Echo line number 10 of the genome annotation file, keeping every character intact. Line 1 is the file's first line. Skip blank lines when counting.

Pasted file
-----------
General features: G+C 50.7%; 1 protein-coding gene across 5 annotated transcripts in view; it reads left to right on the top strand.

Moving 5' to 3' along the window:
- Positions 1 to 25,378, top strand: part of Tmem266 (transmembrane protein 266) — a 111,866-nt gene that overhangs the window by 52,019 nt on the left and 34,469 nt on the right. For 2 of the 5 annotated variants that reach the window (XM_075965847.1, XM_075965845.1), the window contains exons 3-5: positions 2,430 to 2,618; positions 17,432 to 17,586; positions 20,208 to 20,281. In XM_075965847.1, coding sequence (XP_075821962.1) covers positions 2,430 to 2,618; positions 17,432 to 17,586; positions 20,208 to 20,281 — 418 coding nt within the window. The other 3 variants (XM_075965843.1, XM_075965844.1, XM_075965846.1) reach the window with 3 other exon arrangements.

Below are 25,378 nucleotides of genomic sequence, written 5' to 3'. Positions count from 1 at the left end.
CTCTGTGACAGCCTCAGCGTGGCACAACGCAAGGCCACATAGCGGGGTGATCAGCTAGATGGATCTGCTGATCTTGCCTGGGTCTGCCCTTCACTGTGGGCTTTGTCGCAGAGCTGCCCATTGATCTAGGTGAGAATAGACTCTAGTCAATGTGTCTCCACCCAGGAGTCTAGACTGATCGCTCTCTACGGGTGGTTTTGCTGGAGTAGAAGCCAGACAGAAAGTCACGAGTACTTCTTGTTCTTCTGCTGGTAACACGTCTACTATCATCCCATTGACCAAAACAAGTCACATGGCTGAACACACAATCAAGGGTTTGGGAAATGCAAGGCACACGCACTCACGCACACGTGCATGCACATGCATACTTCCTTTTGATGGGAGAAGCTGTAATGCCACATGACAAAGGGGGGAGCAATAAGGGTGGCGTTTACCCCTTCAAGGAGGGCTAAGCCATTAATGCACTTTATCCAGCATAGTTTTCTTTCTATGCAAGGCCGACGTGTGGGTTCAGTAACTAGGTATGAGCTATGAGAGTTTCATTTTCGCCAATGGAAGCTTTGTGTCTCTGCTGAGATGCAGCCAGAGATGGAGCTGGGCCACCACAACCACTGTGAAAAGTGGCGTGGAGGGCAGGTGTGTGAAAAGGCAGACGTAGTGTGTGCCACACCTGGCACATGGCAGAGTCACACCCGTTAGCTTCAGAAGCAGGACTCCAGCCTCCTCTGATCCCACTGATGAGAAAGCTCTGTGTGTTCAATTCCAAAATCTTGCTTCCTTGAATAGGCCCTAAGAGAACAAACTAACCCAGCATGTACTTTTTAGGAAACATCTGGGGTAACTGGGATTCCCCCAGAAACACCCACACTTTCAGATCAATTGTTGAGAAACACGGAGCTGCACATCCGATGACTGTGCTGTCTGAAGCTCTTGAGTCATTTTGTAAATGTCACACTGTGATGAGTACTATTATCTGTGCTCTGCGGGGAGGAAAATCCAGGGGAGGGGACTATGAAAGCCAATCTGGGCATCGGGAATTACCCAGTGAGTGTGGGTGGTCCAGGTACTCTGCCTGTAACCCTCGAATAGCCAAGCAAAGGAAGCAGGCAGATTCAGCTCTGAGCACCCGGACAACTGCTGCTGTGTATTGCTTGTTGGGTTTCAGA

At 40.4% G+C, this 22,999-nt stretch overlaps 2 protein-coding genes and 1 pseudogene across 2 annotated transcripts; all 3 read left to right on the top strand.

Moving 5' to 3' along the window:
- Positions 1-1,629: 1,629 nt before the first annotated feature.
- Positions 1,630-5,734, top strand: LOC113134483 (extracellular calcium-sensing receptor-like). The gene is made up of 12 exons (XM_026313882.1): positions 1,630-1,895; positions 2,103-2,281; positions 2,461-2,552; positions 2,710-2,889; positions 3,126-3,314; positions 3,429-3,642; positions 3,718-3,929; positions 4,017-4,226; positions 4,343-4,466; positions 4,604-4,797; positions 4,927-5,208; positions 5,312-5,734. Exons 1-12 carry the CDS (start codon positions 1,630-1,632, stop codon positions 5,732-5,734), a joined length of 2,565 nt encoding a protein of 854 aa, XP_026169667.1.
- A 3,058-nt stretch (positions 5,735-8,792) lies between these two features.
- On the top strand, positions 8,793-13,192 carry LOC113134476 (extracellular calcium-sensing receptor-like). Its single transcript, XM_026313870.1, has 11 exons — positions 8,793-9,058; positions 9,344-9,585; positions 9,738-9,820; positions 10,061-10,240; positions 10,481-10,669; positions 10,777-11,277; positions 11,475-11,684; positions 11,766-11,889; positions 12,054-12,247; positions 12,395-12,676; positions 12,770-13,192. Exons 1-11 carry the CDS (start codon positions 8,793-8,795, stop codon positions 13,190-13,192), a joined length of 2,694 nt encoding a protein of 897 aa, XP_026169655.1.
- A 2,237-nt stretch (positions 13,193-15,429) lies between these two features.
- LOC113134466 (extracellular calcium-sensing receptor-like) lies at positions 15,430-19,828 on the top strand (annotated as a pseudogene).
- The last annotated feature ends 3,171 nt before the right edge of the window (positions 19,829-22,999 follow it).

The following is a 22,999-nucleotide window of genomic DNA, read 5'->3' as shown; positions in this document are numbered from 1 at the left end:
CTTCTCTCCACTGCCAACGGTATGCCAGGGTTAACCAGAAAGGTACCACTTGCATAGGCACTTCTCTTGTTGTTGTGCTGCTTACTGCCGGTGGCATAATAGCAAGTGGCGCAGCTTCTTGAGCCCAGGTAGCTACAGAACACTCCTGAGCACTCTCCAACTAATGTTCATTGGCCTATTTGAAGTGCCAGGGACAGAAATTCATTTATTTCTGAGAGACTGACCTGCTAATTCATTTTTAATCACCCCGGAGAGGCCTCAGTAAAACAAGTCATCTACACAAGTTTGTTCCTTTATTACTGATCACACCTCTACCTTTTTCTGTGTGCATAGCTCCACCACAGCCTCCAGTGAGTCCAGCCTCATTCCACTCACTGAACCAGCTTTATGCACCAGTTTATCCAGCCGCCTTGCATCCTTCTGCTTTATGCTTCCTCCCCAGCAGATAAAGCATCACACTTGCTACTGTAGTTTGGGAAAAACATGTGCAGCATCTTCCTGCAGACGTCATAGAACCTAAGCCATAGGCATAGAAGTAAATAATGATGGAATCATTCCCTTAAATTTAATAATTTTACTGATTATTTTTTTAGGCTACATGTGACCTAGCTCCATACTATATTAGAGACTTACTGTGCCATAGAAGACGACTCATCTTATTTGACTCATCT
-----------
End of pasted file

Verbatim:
- A 3,058-nt stretch (positions 5,735-8,792) lies between these two features.